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Cooking Basics: How to Poach an Egg

How to Poach an Egg

Poaching an egg is quick and easy. Within less than 10 minutes you can have a delicious, drippy egg for a healthy meal with vegetables, over hash or on an Eggs Benedict, topping for a salad, in a rice or grain bowl, even in a soup.

Eggs are always something you have on hand, so start practicing poaching them and see where it leads you.

How to Poach an Egg

Step One:

Get your eggs ready.

Step Two:

Fill a shallow pan about 2/3 full. Add 1 teaspoon of white vinegar to the water. (If using a larger pan, 1 tablespoon).

You can add a teaspoon of salt to the water if you want to season your eggs, but it isn't necessary.

Bring to a simmer.

To simmer is to keep it right under the boil. You can see these small bubbles and they are breaking, but the water is not boiling.

Step Three:

Either crack your egg directly into the water making sure you do so right above the water or use a small ramekin to lower your egg into the water.

By gently putting the egg into the water, you ensure the egg white doesn't go all over the place and stays close to the yolk. Ensuring the water is at a simmer also helps.

Step Four:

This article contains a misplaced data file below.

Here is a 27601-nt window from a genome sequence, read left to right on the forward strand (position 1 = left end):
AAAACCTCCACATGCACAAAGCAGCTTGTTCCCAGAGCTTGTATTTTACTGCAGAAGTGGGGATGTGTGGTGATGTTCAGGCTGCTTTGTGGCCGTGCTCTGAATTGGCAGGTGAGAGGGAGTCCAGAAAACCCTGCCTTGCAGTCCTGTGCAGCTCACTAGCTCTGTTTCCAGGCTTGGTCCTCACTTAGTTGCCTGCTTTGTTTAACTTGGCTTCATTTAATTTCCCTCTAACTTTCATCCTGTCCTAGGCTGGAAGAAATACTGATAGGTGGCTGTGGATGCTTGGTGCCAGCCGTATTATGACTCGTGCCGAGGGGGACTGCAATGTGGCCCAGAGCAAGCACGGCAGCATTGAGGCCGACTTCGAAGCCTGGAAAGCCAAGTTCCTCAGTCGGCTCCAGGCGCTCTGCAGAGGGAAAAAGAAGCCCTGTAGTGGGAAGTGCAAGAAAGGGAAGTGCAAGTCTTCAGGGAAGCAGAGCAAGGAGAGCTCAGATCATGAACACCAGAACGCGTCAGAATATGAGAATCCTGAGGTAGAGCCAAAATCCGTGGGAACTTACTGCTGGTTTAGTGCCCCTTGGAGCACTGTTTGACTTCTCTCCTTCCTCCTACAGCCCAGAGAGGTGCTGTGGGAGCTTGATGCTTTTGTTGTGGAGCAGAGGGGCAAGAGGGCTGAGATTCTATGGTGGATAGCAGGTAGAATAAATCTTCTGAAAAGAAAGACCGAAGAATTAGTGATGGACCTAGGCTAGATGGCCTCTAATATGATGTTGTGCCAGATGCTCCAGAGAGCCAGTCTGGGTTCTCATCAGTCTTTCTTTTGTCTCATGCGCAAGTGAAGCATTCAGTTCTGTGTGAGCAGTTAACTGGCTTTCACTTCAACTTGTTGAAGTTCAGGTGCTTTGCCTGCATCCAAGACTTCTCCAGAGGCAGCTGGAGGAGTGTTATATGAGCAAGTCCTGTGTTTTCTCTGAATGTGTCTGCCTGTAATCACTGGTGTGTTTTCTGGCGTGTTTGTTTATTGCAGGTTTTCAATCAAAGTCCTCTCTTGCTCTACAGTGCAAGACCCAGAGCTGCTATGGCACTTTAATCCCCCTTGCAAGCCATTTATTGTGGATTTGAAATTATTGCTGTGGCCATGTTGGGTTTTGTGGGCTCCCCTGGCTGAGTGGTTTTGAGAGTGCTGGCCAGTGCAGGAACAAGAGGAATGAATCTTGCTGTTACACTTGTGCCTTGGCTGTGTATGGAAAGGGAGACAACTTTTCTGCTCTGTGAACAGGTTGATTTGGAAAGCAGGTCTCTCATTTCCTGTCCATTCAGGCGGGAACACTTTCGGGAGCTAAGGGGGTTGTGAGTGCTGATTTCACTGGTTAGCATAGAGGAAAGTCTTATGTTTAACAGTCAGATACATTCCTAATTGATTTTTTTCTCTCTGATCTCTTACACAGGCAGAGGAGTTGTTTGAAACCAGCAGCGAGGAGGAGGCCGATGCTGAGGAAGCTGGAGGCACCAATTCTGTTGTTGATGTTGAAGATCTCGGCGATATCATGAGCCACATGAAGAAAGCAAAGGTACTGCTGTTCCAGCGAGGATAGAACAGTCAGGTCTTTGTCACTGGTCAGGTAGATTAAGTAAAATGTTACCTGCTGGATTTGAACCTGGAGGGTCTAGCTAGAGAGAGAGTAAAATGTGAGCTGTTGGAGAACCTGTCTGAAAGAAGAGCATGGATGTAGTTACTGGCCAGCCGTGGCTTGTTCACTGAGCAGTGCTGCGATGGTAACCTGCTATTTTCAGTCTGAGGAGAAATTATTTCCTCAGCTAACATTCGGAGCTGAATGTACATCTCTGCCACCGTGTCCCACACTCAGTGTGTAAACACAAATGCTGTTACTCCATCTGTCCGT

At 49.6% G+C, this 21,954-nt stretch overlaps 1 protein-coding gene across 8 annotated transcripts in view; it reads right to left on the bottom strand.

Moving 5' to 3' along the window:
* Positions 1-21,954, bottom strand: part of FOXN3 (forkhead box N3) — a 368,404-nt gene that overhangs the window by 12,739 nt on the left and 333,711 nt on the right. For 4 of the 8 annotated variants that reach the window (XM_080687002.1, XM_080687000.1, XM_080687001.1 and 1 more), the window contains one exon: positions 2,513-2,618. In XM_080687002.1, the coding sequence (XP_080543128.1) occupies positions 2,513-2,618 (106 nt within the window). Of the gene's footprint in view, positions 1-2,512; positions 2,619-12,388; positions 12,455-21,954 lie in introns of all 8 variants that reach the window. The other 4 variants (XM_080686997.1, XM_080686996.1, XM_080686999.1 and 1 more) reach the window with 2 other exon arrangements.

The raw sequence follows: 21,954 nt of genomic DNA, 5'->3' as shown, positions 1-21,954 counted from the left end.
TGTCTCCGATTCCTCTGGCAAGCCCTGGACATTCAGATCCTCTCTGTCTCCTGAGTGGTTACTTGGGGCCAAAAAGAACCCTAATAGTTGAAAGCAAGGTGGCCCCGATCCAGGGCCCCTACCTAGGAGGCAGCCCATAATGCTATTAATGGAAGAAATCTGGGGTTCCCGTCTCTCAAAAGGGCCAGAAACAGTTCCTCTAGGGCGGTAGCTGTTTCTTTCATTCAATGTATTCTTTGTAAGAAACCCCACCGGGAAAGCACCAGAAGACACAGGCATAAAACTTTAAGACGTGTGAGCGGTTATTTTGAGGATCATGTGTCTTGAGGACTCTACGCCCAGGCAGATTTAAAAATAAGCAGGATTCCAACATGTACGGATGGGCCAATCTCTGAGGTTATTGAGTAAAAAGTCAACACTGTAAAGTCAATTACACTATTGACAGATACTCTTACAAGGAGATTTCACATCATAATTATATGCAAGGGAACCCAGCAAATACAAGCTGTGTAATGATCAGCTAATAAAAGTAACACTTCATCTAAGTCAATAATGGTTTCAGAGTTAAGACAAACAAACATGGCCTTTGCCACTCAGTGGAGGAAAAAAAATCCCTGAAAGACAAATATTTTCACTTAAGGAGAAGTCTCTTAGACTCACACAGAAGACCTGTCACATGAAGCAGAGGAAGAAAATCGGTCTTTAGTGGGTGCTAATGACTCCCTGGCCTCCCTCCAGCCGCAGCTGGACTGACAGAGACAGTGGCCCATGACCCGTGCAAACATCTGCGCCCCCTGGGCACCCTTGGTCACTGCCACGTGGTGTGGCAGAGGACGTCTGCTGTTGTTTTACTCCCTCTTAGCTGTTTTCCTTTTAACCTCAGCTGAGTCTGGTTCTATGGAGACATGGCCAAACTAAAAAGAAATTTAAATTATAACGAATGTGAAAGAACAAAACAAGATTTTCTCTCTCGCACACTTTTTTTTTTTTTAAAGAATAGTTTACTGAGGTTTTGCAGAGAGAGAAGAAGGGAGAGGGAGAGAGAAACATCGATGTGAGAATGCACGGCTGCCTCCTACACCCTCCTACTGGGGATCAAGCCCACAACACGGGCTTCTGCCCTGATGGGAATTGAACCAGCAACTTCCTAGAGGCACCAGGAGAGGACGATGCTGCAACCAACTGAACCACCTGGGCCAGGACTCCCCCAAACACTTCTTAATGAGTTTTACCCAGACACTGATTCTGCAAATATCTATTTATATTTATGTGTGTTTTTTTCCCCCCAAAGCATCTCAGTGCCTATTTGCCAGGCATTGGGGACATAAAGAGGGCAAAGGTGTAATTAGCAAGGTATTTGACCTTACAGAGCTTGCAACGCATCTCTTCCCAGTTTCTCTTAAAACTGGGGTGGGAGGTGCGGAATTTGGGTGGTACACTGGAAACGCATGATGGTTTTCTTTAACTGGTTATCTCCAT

Gently swirl the water around the egg making sure the yolk is covered in the water.

This once again ensures the egg stays together in a compact servable form.

Cook the egg for 3-4 minutes depending on the size, but no longer.

Step Five:

Remove the egg from the water with a slotted spoon.

Dry the bottom of the spoon if serving right away to ensure you don't add water to the dish.

You can poach eggs ahead of time. Using Julia Child's method, remove the egg and place it in cold water for up to 4 hours. To keep longer, remove when cooled and store in the refrigerator up to 2 days.

To reheat the egg, heat salted water. Place the egg in the hot water for about 30 seconds or so to heat through.

Take a look at the video of this cooking lesson: How to Poach an Egg

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About Me

Hi!  I'm Jen

Cooking is a passion passed down from both of my grandmothers to my mother and then to my sister and me.  

Throughout my career, I was always drawn back to food.  I've learned from experienced chefs, apprenticed with professional bakers, and tasted coffee with international experts.

Today I'm sharing those experiences with you.

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